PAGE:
We got to the car, and I called my SIL so she could get on her way from C-bus. I still thought I had hours left to go, but I knew that I was definitely in labor this time. Home we went. By the time we hit home, I was really breathing with the contractions. As I came up the sidewalk, one came, and I leaned over the railing to the front steps to brace myself. The neighbors saw us pull up in the driveway and had noticed the extra cars in the drive (only the grandparents, who had kept an eye on the kids so we could go to the midwife's office), so they poked their heads out the door to see if there was to be a baby that night. Seeing me leaning over the railing and getting the confirmation from hubby that I was indeed in labor, they wished me luck. The time was somewhere around 6:30.
FIL was waiting by the door as we pulled up, on the phone with BIL who had thus been informed by SIL that we were on our way home and that I was in labor. I figured that as soon as we arrived home, he would be on his way out, as I know it's not easy to listen to me in labor (can't think of anyone who enjoys listening to sick farm animals). Bless his heart, he managed to stick it out through the entire thing. Afterward, we joked that I didn't give him long enough to escape. Once inside the house, I realized that I needed to vocalize (read: moo like a sick cow) in order to cope with the intensity of the contractions which were now coming quite closely together. In between, I directed hubby to call the homebirth midwife, and I somehow managed to call our friend A., who was going to be our doula, and the photographer. All were within a 15-minute drive and were already on high alert. I also directed hubby to fill the pool, which, thankfully, I had inflated the night before.
The photographer arrived first and started getting some shots. The pool was not yet filled, and I wasn't willing to wait any longer to get in. The water was an absolute blessing. I completely melted into the pool, even though the water was barely up over my thighs when sitting. The contractions were coming pretty fast and intense at this point, and I wasn't getting much break in between. I was starting to panic that if this was going to last for hours on end that I would never be able to cope. In between contractions, I was still able to direct traffic and ask for what I needed, but during the contractions, I was only able to vocalize. The boys were convinced that they really wanted to be in the pool with me, and Jonah kept splashing his hands in the pool every chance he got. By this time, we'd run through one tank of hot water, and the pool was not even half full. I directed someone to boil water on the stove, quickly. By the time the midwife arrived not very long after this, I was starting to feel pushy, but I wasn't sure I was really ready to do that yet. It seemed much to soon.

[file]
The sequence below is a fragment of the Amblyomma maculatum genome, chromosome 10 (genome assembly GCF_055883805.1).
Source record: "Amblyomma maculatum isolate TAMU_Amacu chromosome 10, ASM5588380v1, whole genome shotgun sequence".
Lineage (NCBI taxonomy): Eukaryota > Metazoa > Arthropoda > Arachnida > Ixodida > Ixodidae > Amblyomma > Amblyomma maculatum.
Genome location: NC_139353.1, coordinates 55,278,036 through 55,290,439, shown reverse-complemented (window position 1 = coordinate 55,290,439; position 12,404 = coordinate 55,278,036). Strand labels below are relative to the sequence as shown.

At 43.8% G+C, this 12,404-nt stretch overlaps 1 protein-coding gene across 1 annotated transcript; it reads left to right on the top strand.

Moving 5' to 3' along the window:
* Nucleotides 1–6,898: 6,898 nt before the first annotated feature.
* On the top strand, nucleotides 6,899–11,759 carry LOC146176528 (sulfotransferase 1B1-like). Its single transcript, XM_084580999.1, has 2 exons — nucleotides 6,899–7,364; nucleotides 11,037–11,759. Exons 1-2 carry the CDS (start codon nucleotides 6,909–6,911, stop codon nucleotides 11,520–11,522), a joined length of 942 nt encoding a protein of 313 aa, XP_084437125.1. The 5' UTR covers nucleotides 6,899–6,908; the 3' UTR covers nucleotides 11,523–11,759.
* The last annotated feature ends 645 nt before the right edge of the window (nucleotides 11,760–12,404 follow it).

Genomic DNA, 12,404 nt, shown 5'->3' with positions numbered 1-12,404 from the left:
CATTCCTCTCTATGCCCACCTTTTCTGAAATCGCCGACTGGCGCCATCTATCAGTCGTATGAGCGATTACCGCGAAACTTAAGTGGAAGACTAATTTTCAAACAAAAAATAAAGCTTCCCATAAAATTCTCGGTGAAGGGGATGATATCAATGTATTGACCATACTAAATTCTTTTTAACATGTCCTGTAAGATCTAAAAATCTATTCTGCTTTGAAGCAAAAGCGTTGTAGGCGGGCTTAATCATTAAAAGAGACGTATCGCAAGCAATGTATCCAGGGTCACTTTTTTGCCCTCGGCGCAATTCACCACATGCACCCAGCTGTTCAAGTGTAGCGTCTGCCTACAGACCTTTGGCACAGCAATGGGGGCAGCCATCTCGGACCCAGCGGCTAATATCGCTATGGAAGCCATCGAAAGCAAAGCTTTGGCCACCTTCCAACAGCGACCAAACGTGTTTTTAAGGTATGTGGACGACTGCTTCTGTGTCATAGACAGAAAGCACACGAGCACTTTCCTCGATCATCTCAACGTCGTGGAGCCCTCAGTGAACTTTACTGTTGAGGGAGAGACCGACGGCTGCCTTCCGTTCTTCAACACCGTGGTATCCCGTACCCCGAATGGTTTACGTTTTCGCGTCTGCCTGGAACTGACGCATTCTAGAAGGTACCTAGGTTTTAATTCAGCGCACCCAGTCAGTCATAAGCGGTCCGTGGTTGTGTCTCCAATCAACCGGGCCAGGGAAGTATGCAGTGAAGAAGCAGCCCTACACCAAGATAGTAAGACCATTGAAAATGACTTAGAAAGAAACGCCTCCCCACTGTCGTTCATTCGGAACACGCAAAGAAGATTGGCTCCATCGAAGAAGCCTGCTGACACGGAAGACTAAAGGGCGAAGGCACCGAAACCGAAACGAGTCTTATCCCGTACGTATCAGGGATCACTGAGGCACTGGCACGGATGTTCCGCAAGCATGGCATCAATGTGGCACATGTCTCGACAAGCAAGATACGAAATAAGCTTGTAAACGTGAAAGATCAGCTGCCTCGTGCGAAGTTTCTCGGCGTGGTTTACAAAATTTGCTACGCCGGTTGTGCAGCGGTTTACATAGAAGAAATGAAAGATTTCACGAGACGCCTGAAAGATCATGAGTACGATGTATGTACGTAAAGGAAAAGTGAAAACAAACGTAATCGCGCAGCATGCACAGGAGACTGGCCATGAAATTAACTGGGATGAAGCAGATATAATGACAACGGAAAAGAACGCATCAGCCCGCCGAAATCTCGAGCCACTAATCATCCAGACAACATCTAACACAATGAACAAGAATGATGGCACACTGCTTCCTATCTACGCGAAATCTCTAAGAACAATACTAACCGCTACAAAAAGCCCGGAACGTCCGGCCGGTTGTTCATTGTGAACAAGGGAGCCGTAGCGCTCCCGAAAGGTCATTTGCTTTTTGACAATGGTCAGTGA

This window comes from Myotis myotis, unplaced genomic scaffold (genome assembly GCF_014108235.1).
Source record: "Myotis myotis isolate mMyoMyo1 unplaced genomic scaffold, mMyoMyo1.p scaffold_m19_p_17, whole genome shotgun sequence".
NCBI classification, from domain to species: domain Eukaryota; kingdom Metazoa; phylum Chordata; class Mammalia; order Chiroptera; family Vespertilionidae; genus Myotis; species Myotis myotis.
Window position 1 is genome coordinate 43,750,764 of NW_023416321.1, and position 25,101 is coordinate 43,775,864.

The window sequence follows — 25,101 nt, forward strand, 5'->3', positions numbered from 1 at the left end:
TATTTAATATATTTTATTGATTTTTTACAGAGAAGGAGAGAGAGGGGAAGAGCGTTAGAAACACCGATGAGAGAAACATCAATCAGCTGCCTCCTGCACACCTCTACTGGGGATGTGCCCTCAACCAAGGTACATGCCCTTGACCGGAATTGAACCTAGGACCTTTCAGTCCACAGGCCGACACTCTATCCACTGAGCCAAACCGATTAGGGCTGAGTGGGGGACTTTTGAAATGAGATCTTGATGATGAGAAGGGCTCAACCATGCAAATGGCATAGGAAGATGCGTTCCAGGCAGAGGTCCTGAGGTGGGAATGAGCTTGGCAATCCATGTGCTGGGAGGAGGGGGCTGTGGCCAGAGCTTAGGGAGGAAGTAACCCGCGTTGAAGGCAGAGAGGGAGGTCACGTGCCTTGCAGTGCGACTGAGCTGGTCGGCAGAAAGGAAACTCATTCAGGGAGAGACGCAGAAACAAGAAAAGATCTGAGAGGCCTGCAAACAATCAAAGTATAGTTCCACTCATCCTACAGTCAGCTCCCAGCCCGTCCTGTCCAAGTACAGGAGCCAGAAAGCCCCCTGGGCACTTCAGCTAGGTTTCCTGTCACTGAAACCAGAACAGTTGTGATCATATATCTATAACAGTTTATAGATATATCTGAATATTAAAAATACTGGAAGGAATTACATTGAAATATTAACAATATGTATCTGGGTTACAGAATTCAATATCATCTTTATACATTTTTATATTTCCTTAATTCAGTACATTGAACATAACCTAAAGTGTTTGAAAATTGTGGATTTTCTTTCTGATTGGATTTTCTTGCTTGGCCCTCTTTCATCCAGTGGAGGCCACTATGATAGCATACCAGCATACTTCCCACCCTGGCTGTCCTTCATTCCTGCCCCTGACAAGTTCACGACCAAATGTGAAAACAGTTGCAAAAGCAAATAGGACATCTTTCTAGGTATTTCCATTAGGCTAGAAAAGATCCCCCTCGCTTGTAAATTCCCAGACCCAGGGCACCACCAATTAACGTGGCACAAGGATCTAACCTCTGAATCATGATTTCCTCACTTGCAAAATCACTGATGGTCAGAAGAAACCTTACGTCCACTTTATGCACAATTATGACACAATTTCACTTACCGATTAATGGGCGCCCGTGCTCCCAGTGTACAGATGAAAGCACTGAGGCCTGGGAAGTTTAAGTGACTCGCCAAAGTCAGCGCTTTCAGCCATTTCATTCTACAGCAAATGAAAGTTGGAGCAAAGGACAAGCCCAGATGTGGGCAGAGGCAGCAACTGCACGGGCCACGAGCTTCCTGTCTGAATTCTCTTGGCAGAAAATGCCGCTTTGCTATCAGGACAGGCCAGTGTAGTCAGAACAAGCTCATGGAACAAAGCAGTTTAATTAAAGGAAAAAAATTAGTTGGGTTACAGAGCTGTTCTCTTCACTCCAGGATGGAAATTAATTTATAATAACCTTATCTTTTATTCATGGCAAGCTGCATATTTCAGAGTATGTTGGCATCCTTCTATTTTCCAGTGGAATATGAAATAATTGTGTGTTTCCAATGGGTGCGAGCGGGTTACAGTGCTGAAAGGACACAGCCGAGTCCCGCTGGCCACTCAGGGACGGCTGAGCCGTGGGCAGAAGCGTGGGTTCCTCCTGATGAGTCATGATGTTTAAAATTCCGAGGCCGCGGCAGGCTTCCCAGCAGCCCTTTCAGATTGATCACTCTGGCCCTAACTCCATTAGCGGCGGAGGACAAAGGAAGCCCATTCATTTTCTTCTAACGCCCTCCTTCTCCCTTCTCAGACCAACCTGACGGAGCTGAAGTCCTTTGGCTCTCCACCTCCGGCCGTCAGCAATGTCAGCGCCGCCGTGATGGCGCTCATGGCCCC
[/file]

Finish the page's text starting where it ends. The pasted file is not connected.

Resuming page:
That didn't seem to matter, because my body was on autopilot, and I was along for the ride. Within a few minutes, I was spontaneously pushing with the contractions, letting out a roar with each one. My water broke with a big pop underwater, and I could feel the baby's head descending down, and soon I felt like I needed to get out and take care of serious business. Of course, it was just the baby's head. The midwife asked me where I wanted to be, and I knew that even if I did need to get to the bathroom, I had about no hope of making it there. So I stayed put. She asked me if I could feel the baby, and when I reached down, I could feel the wrinkled top of the baby's head almost starting to crown. This was a surprise and a relief at the same time. I knew there was an end in sight, and probably rather quick to be had. There was not much break in between the contractions, and I kept pushing with everything I had. She crowned slowly, thanks to the midwife getting into the pool (which she assured me she wouldn't do for just anyone) and supporting the baby's head as it started to emerge while reminding me to slow down and breathe. As the baby came out, she floated toward me between my legs (I was on hands and knees almost squatting), and the midwife told me to pick her up, which I did. Apparently, my final push was a roar that turned into a long "Helloooo!" to our new little girl. Most of the labor I had my eyes closed so I could focus on what was going on in my body and so I could relax everywhere else, and with this greeting, I finally opened my eyes to see our wiggly little baby. The minute her little head was above the water, she was crying briskly, and she continued to do so for quite a while. Someone noted that the time of birth was 7:23, so less than 2 hours from the start of true labor to the birth, and only about 45 minutes from the time I got home. I pushed for maybe 10 minutes.